As much as you adore dogs, you don’t love the idea of your pup covering every single surface of your house (and your body) with a nice thick layer of their hair. The dogs that shed the most are typically double-coated breeds. This isn’t always the case, but it’s a fairly good prediction of how much fur you can expect to find floating around your house. And FYI, all dogs shed at least a little bit—even the hypoallergenic ones. However, if you’re trying to avoid constant vacuuming or allergic reactions to pet dander, you may not want to go with a breed known for its ability to cover everything with a layer of hair.

Types of dog coats

There are many different types of dog coats. Some pups will inherit a single type of coat from their parents, while others may have combination coats. Understanding what type of dog coat you’re dealing with will determine how often you need to brush, bathe and trim your dog. Grooming isn’t just a luxury for show dogs; it’s a necessary part of dog ownership that keeps them happy and healthy. When researching a breed’s coat, you’ll need to understand layers, length and texture.

A double coat means a dog has two layers of fur: a soft, short undercoat and a coarse, long overcoat. Undercoats protect canines from external nuisances (bugs, dirt) and help regulate temperature. Overcoats are designed to protect the undercoat and skin from heat, sun and other potentially harmful elements. A single coat is exactly what it sounds like—one layer of fur all over your dog’s body. It can be any texture or length.

If a dog’s fur is less than two inches long, it’s considered a short coat. That means that longer than two inches is a long coat. Long-haired breeds will require more at-home grooming, like brushing, to ensure they don’t knot, which can trap smells and parasites. Funnily enough, just because a dog’s hair is long doesn’t automatically mean more shedding. Some of the dogs who shed the most are short-haired breeds.

Finally, texture plays a big role in grooming and shedding. Silky and smooth coats look exactly as you’d expect: shiny and straight. Wire coats are made up of coarse, brittle hair that is almost rough to the touch. These may require more intense grooming practices, depending on the breed. Heavy coats are often associated with fluffy dogs or breeds bred for cold climates. Corded coats are basically made up of intentional clumps of fur, like dreadlocks. These coats, and curly coats, actually shed less than other textures.

Types of shedding

Coat type impacts how often your dog sheds. Double-coated breeds are usually seasonal shedders, which means that come spring and fall, you can expect a few weeks of constant shedding. This is normal! It also happens in addition to regular, year-round shedding. It’s like leaves falling off a tree to make way for new growth. Single-coated breeds pretty much shed a consistent amount all year (and less overall than double-coated breeds).

Breeds that are hypoallergenic or non-shedding tend to be terriers with wire coats or pups with curly coats, like poodles. Technically, all dogs shed at least a little bit. But knowing what you’re getting yourself into will help inform decisions like which vacuum to buy and how many lint rollers to keep in each room. Without further ado, the 15 dog breeds that shed the most.

RELATED: 28 Non-Shedding Dogs (Because You’re Allergic But Desperate for a Pet)

Dogs that Shed the Most Akita
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1. Akita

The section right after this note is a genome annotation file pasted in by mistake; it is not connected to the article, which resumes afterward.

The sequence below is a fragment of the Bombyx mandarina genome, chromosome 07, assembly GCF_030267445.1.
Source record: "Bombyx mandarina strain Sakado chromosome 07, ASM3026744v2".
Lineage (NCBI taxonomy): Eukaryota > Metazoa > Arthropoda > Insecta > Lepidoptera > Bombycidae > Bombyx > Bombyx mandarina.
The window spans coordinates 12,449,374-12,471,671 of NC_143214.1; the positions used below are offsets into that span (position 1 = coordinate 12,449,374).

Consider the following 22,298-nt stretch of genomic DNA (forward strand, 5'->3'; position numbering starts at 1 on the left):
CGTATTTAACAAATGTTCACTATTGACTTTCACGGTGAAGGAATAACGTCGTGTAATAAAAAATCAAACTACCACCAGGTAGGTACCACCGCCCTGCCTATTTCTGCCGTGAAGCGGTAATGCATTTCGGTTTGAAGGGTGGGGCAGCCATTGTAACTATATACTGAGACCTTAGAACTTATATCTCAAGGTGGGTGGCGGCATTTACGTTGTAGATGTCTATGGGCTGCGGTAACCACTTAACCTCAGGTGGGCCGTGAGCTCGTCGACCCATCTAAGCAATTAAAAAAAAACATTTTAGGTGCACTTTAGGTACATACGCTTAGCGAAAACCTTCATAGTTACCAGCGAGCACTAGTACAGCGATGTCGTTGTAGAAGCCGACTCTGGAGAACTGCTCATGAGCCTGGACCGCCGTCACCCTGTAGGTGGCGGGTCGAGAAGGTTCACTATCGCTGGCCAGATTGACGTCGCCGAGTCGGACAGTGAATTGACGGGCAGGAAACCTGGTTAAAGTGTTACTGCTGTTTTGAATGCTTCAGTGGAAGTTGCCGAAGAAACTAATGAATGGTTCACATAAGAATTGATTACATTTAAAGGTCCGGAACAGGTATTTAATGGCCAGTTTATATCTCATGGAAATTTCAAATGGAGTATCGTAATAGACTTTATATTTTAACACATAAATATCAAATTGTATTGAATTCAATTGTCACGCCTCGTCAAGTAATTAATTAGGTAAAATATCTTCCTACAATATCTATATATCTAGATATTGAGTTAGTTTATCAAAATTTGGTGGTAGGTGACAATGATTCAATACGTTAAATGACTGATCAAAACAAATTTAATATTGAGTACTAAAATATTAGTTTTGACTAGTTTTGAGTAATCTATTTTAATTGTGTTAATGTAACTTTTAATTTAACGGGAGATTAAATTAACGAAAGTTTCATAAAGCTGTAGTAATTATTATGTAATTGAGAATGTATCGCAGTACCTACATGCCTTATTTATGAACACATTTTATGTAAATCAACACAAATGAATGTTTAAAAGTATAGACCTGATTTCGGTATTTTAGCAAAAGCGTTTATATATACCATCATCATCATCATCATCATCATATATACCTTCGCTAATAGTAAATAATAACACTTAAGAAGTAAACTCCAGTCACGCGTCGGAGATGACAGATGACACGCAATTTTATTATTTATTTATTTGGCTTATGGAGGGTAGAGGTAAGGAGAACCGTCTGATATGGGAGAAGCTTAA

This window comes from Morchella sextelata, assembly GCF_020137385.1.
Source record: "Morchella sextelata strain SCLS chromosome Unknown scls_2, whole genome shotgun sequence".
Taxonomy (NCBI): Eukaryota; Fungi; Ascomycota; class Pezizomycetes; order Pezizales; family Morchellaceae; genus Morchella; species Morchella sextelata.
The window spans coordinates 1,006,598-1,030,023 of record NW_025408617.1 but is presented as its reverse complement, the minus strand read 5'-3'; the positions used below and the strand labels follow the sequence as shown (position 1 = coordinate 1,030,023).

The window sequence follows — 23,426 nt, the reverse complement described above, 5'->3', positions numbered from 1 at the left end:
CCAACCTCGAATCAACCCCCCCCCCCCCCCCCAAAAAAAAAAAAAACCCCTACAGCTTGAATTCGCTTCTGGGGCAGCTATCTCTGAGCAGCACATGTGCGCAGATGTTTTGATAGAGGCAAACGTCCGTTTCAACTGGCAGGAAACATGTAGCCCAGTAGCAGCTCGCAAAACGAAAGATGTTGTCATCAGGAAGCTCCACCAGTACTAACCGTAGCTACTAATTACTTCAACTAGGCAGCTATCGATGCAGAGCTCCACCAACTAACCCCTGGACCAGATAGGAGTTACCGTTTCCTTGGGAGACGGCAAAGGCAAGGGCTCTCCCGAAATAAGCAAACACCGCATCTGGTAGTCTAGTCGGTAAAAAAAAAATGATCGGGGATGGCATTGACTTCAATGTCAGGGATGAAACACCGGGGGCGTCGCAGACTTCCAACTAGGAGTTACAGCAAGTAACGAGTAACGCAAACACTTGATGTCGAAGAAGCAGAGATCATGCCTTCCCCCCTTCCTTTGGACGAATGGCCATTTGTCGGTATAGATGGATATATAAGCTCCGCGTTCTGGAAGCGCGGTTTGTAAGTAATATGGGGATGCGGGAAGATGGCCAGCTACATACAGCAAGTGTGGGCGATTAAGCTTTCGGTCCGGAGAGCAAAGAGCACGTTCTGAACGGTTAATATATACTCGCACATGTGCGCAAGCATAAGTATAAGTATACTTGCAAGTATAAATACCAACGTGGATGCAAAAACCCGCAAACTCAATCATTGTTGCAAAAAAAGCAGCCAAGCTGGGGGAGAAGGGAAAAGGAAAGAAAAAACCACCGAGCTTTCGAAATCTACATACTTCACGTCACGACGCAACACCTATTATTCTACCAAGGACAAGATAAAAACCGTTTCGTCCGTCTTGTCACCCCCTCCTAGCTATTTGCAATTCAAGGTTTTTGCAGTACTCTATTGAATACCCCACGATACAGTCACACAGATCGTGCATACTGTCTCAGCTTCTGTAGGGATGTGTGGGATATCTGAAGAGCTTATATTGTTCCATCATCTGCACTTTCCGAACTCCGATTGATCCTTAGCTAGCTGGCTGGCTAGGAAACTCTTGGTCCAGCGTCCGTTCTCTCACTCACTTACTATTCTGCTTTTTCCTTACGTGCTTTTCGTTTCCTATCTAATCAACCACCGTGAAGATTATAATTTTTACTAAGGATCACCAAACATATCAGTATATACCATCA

Height: 24-28 inches

Weight: 70-130 pounds

Personality: Loyal, Protective

Activity Level: High

Coat Type: Double, Medium Length

Life Expectancy: 10-13 years

Akitas have thick, medium-length double coats that require ample brushing. They come in many colors, from black to brown, red to white and beyond. Their undercoats may even be a completely different color than their overcoats. Brush them weekly to keep their coats healthy. Seasonal shedding from an Akita is something to behold, so get ready for a hair storm.

Dogs that Shed the Most American Eskimo Dog
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2. American Eskimo Dog

Average Height: 10 inches (toy), 13 inches (miniature), 17 inches (standard)

Average Weight: 8 pounds (toy), 15 pounds (miniature), 30 pounds (standard)

Personality: Intelligent, Social

Activity Level: High

Coat Type: Double, Medium Length

Life Expectancy: 13-15 years

The pure white double coat on an American Eskimo Dog will soon be everywhere, like a dusting of snow. To make your life easier, brush them a few times a week to catch these endless white hairs before they end up all over your sofa. Bathing Eskies too often can irritate their skin, so check with your vet or groomer before plopping your pup in the bath.

Dogs that Shed the Most Bernese Mountain Dog
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3. Bernese Mountain Dog

Height: 23-28 inches

Weight: 70-115 pounds

Personality: Calm, Friendly

Activity Level: Moderate to High

Coat Type: Double, Medium to Long Length

Life Expectancy: 7-10 years

Talk about hair everywhere. The Bernese Mountain dog needed a thick, double coat to survive harsh winters in the mountains of Switzerland. Beautifully marked, these dogs have black, white and tan coats that are dense and wooly. They’re as friendly as they are furry, so get ready to brush frequently and be covered in hair.

Dogs that Shed the Most Chow Chow
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4. Chow Chow

Height: 17 - 20 inches

Weight: 45 - 70 pounds

Personality: Stubborn, Loyal

Activity Level: Moderate

Coat Type: Double, Medium Length

Life Expectancy: 8-12 years

Chow Chows are so furry they look like lions with heavy manes of rust-colored hair. Their double coats are smooth underneath and slightly rough on top. Without frequent brushing, a Chow Chow’s coat can develop nasty knots.

Dogs that Shed the Most Doberman
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5. Doberman

Height: 24-28 inches

Weight: 60-100 pounds

Personality: Brave, Alert

Activity Level: High

Coat Type: Single, Smooth, Short

Life Expectancy: 10-12 years